Xiaobing Li is professor in the Department of History and Geography and director of the Western Pacific Institute at the University of Central Oklahoma. He is the editor of both the Journal of American Review of China Studies and the Journal of the Western Pacific. His recent books include Modern Chinese Legal Reform (co-editor, 2012), China at War (2011), Civil Liberties in China (2010), Voices from the Vietnam War (2010), and Taiwan in the 21st Century (co-editor, 2008). He also contributed an essay to the Truman Legacy Series book, Northeast Asia and the Legacy of Harry S. Truman: Japan, China, and the Two Koreas (2012).

Stephen Macekura is a post-doctoral fellow at the Institute for Advanced Studies in Culture at the University of Virginia. His scholarly work explores the history of the United States in the world, global environmental history, and the history of political economy. His current work explores the conceptualization and critique of economic growth and development within the international environmentalist community. His articles have appeared in Cold War History, The Journal of Policy History, and Political Science Quarterly. 

Louis A. Picard is Professor of Public and International Affairs and African Studies, director of the Ford Institute for Human Security, and senior research fellow at the Matthew B. Ridgway Center for International Security, all at the University of Pittsburgh. He has served as a consultant to the US Agency for International Development, the World Bank, and the United Nations Development Programme. He is the coauthor of A Fragile Balance: Re-examining the History of Foreign Aid, Security, and Diplomacy (2009) and of Foreign Aid and Foreign Policy: Lessons for the Next Half-Century (2007). He has also published several books about development in southern Africa.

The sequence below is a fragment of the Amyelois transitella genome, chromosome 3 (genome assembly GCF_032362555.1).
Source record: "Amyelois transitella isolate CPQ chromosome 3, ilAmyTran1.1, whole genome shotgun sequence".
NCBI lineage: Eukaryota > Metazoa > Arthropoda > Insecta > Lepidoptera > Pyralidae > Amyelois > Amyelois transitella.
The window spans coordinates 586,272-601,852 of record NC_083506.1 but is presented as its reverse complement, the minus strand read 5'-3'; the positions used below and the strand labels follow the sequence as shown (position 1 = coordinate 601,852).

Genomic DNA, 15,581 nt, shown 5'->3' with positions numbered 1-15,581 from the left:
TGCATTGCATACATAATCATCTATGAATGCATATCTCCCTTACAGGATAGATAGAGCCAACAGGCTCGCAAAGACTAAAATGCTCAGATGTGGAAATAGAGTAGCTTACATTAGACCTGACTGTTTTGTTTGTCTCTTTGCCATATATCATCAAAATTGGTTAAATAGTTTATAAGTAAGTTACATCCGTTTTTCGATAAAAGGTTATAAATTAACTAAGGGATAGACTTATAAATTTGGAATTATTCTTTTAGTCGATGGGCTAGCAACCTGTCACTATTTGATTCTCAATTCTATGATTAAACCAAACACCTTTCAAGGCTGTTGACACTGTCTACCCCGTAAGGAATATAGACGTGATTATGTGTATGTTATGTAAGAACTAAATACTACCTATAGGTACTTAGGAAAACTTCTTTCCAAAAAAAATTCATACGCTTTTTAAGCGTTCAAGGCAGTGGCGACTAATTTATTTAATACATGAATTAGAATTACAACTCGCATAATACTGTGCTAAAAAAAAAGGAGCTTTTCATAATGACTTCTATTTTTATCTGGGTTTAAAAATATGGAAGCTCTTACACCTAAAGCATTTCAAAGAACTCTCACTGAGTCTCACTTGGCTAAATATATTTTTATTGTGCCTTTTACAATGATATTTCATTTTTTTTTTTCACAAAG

Amy Sayward is professor of history at Middle Tennessee State University. She is the author of The Birth of Development: How the World Bank, Food and Agriculture Organization, and World Health Organization Changed the World, 1945–1965 (2006). She has also published articles in Diplomatic History, Peace & Change, and Agricultural History and is the author of the chapter on “International Institutions” in the Oxford Handbook of the Cold War (2013). She is currently working on a book to be titled “The United Nations in International History.”

Thomas W. Zeiler is professor of history and international affairs and director of the Program in International Affairs at the University of Colorado, Boulder. He has published several books, including Free Trade, Free World: America and the Advent of GATT (1998), Annihilation: A Global Military History of World War II (2011), and Dean Rusk: Defending the American Mission Abroad (1999). He has served since 2006 as a member of the Department of State’s Historical Advisory Committee, and he was the editor of Diplomatic History from 2001 to 2014.

Reviews

"... a seminal and highly recommended contribution that should be acquired for academic library 20th Century American Political History collections in general, and Harry S. Truman Administration supplemental studies reading lists in particular."

—Michael J. Carson, Midwest Book Review,
April 2015